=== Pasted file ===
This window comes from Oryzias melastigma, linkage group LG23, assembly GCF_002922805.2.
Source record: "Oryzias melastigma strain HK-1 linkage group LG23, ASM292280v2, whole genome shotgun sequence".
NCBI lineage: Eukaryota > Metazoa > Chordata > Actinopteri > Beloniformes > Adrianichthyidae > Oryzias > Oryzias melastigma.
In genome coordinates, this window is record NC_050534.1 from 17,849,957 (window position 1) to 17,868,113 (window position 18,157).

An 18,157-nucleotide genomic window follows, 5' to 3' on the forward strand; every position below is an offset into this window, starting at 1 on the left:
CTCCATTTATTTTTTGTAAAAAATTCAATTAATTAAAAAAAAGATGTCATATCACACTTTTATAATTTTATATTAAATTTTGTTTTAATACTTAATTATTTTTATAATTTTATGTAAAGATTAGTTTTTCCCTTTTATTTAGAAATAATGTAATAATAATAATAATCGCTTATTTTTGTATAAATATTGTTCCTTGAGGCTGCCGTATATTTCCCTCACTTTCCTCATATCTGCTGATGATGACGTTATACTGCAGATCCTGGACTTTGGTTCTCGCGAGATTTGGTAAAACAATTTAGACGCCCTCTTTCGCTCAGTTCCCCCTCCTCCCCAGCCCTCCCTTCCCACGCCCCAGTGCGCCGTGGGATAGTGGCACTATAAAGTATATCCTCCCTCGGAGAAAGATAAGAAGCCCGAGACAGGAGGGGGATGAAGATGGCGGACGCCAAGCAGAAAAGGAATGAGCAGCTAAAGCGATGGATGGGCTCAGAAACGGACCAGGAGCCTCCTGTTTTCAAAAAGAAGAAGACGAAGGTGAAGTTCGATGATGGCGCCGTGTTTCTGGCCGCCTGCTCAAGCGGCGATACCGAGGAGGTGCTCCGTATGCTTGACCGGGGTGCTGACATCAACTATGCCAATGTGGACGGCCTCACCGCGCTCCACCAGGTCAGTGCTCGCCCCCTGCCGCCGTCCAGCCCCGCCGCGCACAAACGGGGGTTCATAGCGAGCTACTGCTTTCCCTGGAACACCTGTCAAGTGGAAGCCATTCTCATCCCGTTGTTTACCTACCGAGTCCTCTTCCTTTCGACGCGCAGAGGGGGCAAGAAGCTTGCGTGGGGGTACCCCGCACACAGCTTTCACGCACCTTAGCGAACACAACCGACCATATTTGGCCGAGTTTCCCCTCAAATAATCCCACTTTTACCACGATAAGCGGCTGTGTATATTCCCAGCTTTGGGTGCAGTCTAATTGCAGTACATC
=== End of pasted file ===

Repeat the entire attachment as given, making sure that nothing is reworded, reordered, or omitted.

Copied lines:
This window comes from Oryzias melastigma, linkage group LG23, assembly GCF_002922805.2.
Source record: "Oryzias melastigma strain HK-1 linkage group LG23, ASM292280v2, whole genome shotgun sequence".
NCBI lineage: Eukaryota > Metazoa > Chordata > Actinopteri > Beloniformes > Adrianichthyidae > Oryzias > Oryzias melastigma.
In genome coordinates, this window is record NC_050534.1 from 17,849,957 (window position 1) to 17,868,113 (window position 18,157).

An 18,157-nucleotide genomic window follows, 5' to 3' on the forward strand; every position below is an offset into this window, starting at 1 on the left:
CTCCATTTATTTTTTGTAAAAAATTCAATTAATTAAAAAAAAGATGTCATATCACACTTTTATAATTTTATATTAAATTTTGTTTTAATACTTAATTATTTTTATAATTTTATGTAAAGATTAGTTTTTCCCTTTTATTTAGAAATAATGTAATAATAATAATAATCGCTTATTTTTGTATAAATATTGTTCCTTGAGGCTGCCGTATATTTCCCTCACTTTCCTCATATCTGCTGATGATGACGTTATACTGCAGATCCTGGACTTTGGTTCTCGCGAGATTTGGTAAAACAATTTAGACGCCCTCTTTCGCTCAGTTCCCCCTCCTCCCCAGCCCTCCCTTCCCACGCCCCAGTGCGCCGTGGGATAGTGGCACTATAAAGTATATCCTCCCTCGGAGAAAGATAAGAAGCCCGAGACAGGAGGGGGATGAAGATGGCGGACGCCAAGCAGAAAAGGAATGAGCAGCTAAAGCGATGGATGGGCTCAGAAACGGACCAGGAGCCTCCTGTTTTCAAAAAGAAGAAGACGAAGGTGAAGTTCGATGATGGCGCCGTGTTTCTGGCCGCCTGCTCAAGCGGCGATACCGAGGAGGTGCTCCGTATGCTTGACCGGGGTGCTGACATCAACTATGCCAATGTGGACGGCCTCACCGCGCTCCACCAGGTCAGTGCTCGCCCCCTGCCGCCGTCCAGCCCCGCCGCGCACAAACGGGGGTTCATAGCGAGCTACTGCTTTCCCTGGAACACCTGTCAAGTGGAAGCCATTCTCATCCCGTTGTTTACCTACCGAGTCCTCTTCCTTTCGACGCGCAGAGGGGGCAAGAAGCTTGCGTGGGGGTACCCCGCACACAGCTTTCACGCACCTTAGCGAACACAACCGACCATATTTGGCCGAGTTTCCCCTCAAATAATCCCACTTTTACCACGATAAGCGGCTGTGTATATTCCCAGCTTTGGGTGCAGTCTAATTGCAGTACATC